Dealing with Common Winter Issues

I just read a great article in The Municipality magazine by Attorney Claire Silverman which discusses the major issues that municipalities face in winter (well, maybe not Miami). It’s available online at the League of Wisconsin Municipality’s website. Attorney Silverman is Legal Council for the League.

Each topic stands on its own and cites the appropriate statutes and case law, so this should serve as a good reference work if you need to deal with one of the following topics:

  • Removal of Snow and Ice from Public Ways
  • Salt Storage Requirements
  • Winter Parking; Snow Emergencies
  • Snowmobile Regulation
  • Utility Disconnections
  • Municipal Holiday Decorations

Proposed Pothole Liability Law Legislation

2011 Senate Bill 125 would bring municipalities and counties some additional protections from liability for highway defects such as potholes. Under current law, local governments have a greater liability than the State for discretionary decisions about highway maintenance and repair – the reality of that is that if you are injured by a pothole on a state highway you have a lessened ability to recover (from the state) than if you are injured on, for example, a county highway (where you could sue the county). The Supreme Court has called for legislation to remedy this inconsistency and SB 125 does just that by ensuring the burden faced by local governments is no greater than that faced by the State.

Municipalities are still responsible for highway repairs, and this bill would not relieve them of ministerial duties or duties to address known and immediate dangers, and they may still be sued in certain negligence actions. This bill holds municipal highways to the same standard as state highways.

Vacating Alleys and Standing to Sue

In an opinion recommended for publication, Smerz v. Delafield Town Board, the appellate court upheld a decision by the circuit court allowing the Delafield Town Board to vacate an alley, pursuant to Wisconsin Statute 66.1003(3). The plaintiffs, James Smerz, Warren Hornik, and Cheryl Hornik, had sought a judgment in circuit court that the Town had no authority to vacate the alley, and that they would be harmed by the vacation. Their main argument was that since a different statute, Chapter 236 (which concerns platting and subdividing), expressly gave counties the power to vacate alleys in platted subdivisions but did not mention towns, that a town could not vacate an alley in a recorded plat. The circuit court denied their claim. First of all, the court held that the statutes were both permissive, and not mutually exclusive. Second, since the plaintiffs’ properties did not abut the portion of the alley that was being vacated, they had no standing to bring a lawsuit against the town. The appeals court upheld the circuit court on both grounds.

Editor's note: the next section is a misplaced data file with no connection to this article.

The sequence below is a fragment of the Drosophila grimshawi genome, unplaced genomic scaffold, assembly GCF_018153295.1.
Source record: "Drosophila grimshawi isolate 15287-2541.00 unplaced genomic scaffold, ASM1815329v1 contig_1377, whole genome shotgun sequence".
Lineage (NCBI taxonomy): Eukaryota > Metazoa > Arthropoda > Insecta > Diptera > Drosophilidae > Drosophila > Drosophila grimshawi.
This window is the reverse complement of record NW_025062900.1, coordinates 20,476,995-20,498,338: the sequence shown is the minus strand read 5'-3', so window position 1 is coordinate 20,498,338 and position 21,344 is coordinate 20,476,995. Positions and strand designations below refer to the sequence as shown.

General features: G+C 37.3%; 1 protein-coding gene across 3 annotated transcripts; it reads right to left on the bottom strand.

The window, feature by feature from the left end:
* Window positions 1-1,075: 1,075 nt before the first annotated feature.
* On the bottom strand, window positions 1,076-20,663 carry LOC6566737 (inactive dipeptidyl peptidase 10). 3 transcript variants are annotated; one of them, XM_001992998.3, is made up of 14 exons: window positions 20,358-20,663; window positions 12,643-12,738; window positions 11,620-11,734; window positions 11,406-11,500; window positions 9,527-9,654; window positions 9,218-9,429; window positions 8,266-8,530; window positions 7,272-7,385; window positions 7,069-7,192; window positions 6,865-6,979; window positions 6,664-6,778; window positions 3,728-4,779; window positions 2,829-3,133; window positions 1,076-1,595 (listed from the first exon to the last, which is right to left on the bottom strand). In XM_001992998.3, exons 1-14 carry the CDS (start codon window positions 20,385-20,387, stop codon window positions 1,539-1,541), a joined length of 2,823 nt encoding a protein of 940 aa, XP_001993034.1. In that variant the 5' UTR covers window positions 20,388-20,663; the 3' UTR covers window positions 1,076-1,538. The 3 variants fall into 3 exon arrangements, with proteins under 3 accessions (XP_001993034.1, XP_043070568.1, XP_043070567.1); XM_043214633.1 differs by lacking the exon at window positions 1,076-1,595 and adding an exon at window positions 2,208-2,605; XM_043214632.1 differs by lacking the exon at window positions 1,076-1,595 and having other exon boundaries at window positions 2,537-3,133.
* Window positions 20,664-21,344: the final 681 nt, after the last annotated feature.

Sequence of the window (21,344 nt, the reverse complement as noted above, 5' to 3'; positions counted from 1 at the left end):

Sometimes You Can Fight City Hall!

In Cooper v Village of Egg Harbor , a dispute arose over whether a short road leading to the shore of Green Bay was public or private. The Village had paved the road at some point in the past, and it had been used, rather sporadically according to the facts given in the case, by members of the public. However the road had never been dedicated to the public, and there was no record to show ownership by the Village. One of the curious facts of the case was that apparently noone claimed ownership – not the Village, and not the landowners on either side. There were several legal theories argued in the case, but in the end the Door County Circuit Court had held that theVillage had not presented enough evidence that this was a public road to back up any of its legal theories. The appeals court upheld the Circuit Court ruling. Although a decision has been handed down in the case, from my reading, it appears that the issue of ownership will have to be worked out (you’d have thought someone would have brought that up before this got to the appeals court).

Governmental Immunity Applied to Subcontractor

In a recent case recommended for publication, Bronfeld v. Pember Companies, Inc., the appellate court held a subcontractor immune from a lawsuit filed by Beverly Bronfeld after she was injured when she tripped over a warning barricade placed near a closed crosswalk. She sued Pember Companies, among others, and the trial court granted summary judgment, finding that Pember had governmental immunity as an Agent of the City of River Falls. Pember Companies was a subcontractor installing sidewalks as part of a larger contract with the City of River Falls. River Falls had laid out extensive project, traffic and safety plans, and Pember had complied with the plans. However, Bronfeld argued that Pember was negligent in the placement of the signs, and had not taken adequate precautions to protect the public. Bromfeld appealed, and the appellate court addressed two issues.

First the Bronfelds argued that Wisconsin Statute § 893.83(1), which is an exception to governmental immunity for certain highway defects, precluded Pember from claiming immunity. The court concluded that a misplaced barricade was not a highway defect under the statute. The statute related to the condition of the roadway surface, not temporary barricades.